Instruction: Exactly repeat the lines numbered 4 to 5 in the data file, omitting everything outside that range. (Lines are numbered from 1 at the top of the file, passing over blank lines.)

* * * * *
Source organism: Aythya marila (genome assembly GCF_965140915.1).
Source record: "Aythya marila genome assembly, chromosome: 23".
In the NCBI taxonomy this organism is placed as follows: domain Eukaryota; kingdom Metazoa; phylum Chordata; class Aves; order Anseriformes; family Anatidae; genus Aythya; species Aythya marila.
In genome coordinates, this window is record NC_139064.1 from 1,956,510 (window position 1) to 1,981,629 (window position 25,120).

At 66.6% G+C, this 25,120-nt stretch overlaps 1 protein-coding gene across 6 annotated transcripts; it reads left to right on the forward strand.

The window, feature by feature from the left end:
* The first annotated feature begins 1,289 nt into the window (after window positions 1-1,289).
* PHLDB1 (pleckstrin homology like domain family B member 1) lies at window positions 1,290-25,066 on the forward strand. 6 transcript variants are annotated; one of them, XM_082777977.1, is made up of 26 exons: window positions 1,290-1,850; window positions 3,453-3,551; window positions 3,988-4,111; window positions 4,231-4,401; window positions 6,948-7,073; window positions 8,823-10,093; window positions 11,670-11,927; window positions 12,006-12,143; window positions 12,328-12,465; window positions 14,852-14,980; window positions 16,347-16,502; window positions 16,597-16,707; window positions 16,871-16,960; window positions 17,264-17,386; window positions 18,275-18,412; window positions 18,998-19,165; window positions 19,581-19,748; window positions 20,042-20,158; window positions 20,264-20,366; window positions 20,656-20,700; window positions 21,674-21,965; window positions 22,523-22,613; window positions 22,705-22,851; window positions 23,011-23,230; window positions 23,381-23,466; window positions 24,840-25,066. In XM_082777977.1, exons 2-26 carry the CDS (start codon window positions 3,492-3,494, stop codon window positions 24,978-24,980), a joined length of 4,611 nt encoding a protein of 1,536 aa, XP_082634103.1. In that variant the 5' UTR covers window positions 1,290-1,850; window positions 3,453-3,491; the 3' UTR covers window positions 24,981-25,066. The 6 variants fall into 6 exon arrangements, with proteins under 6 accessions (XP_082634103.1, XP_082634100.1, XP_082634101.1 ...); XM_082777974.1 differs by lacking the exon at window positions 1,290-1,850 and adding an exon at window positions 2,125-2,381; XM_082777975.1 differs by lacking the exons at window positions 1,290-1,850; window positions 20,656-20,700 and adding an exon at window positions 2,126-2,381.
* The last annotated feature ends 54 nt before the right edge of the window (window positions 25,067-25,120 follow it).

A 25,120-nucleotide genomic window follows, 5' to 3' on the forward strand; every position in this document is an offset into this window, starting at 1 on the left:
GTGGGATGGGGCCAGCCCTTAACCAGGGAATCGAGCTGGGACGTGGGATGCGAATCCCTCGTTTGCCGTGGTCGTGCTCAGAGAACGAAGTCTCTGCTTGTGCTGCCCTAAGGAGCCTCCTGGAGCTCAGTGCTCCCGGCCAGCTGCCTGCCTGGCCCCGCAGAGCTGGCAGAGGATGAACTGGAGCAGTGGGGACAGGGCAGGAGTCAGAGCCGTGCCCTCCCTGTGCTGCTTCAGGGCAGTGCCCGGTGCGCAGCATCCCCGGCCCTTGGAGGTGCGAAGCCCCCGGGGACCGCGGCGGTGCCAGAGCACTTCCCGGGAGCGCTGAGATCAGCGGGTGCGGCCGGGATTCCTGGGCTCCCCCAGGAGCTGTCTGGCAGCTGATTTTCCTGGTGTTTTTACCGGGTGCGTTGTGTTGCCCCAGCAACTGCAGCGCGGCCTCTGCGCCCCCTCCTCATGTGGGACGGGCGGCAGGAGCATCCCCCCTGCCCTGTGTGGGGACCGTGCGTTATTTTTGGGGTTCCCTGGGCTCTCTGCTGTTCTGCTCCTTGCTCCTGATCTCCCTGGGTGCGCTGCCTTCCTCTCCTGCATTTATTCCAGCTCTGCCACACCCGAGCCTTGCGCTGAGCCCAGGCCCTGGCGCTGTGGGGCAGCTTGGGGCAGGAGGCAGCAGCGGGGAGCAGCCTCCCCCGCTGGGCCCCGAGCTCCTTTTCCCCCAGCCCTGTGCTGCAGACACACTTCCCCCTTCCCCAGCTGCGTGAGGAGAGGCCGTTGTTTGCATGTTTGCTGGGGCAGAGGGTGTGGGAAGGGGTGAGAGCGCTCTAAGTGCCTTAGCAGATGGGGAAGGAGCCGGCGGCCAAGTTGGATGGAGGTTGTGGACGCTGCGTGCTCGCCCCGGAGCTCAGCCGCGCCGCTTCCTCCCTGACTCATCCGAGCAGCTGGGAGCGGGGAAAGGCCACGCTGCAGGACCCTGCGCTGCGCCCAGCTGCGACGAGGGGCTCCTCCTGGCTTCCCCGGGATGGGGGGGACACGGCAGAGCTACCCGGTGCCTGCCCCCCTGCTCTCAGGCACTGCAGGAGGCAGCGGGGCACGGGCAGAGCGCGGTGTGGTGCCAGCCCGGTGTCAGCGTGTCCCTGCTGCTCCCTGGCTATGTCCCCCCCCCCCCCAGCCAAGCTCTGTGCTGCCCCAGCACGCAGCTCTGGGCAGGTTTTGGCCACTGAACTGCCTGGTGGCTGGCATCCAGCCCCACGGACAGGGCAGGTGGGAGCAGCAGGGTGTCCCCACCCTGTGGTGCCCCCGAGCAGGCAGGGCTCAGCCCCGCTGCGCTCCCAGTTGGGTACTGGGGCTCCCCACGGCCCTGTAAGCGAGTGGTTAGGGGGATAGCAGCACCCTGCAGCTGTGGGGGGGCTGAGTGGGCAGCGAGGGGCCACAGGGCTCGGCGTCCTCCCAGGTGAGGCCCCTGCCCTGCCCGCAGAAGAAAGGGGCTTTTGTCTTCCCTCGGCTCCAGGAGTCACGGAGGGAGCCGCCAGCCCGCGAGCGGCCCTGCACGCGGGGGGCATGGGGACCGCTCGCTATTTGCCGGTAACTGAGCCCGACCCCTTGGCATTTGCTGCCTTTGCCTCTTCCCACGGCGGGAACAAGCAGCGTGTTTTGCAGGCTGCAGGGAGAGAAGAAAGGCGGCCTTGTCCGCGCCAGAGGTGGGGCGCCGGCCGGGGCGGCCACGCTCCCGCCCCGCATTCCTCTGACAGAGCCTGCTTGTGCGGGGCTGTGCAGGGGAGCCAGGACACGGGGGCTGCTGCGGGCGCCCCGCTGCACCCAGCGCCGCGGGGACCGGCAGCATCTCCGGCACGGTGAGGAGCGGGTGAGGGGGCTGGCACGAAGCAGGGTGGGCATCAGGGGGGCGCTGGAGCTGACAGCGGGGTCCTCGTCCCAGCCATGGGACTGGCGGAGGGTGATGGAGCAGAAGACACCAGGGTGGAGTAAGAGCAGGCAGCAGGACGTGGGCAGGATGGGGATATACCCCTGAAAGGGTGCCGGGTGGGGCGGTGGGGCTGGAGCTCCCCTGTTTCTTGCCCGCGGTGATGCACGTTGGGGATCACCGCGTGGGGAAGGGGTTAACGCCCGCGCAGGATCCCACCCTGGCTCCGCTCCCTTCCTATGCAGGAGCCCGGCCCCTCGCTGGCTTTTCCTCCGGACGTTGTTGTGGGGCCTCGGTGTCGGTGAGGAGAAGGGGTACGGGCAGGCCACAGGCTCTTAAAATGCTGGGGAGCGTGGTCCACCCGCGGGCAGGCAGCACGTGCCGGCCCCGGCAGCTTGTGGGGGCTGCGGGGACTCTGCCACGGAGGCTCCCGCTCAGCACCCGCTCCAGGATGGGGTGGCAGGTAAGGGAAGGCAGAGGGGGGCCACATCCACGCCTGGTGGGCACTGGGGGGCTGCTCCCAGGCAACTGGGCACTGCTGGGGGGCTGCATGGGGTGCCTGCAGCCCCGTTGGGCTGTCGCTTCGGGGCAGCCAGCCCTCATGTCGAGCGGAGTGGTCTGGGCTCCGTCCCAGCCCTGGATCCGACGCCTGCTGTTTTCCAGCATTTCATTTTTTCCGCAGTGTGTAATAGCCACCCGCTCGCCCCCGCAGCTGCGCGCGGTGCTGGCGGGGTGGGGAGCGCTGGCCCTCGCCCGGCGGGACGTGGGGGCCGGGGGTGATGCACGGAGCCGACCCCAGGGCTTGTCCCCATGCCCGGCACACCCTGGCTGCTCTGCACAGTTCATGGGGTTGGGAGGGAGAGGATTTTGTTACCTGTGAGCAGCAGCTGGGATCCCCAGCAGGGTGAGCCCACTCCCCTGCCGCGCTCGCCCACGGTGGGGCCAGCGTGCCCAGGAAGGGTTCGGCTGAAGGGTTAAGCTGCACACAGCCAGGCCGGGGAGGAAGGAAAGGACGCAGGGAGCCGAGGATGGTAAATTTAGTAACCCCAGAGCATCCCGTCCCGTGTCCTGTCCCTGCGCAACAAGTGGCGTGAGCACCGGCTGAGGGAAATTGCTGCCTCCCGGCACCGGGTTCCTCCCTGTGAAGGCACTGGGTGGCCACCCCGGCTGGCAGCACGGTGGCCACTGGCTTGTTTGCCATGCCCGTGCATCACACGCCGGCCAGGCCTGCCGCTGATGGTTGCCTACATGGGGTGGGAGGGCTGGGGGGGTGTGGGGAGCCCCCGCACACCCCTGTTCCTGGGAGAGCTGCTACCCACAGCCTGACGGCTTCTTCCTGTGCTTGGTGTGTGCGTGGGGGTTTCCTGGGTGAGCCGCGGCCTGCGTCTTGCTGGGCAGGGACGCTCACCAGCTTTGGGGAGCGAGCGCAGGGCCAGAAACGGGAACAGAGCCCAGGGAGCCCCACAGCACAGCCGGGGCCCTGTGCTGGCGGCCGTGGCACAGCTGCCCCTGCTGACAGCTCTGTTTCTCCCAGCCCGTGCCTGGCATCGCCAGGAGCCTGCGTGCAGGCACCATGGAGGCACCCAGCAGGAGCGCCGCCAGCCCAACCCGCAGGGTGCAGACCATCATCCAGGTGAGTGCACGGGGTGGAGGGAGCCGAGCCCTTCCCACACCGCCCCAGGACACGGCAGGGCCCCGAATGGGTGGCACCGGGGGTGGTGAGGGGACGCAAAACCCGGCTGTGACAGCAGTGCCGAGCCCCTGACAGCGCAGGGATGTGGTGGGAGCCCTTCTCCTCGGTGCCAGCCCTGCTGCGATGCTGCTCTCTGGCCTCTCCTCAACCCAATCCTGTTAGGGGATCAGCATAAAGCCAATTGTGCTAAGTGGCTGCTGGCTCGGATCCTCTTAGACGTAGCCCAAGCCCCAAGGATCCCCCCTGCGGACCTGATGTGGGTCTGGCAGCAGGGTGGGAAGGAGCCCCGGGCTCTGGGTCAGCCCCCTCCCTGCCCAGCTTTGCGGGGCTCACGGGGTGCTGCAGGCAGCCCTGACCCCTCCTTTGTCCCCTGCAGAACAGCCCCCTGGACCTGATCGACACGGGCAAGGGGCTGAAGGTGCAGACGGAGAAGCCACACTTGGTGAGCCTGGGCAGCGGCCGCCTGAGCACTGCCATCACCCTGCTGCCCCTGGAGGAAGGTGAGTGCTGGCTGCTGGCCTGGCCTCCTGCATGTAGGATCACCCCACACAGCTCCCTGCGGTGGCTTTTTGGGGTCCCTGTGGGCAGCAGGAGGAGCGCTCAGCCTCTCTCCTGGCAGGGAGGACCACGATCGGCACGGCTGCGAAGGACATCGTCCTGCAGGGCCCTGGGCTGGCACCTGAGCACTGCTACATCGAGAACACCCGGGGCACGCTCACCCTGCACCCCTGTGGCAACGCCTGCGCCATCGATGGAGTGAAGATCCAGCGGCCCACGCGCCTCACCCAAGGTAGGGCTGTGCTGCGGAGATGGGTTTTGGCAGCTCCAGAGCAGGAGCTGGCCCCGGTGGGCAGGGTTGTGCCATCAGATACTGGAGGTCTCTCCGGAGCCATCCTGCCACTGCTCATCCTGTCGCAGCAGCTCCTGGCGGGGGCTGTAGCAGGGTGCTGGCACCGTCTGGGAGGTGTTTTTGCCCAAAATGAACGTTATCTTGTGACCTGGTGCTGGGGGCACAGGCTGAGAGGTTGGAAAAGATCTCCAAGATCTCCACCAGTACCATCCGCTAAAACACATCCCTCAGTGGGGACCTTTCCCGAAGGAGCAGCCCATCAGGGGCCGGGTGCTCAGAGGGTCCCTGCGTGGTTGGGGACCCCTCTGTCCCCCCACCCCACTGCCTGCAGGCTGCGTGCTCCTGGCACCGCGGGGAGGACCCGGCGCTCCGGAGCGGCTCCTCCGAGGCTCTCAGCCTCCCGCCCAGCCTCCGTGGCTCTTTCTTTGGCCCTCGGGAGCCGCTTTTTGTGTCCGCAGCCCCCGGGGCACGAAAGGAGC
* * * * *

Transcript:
In genome coordinates, this window is record NC_139064.1 from 1,956,510 (window position 1) to 1,981,629 (window position 25,120).

At 66.6% G+C, this 25,120-nt stretch overlaps 1 protein-coding gene across 6 annotated transcripts; it reads left to right on the forward strand.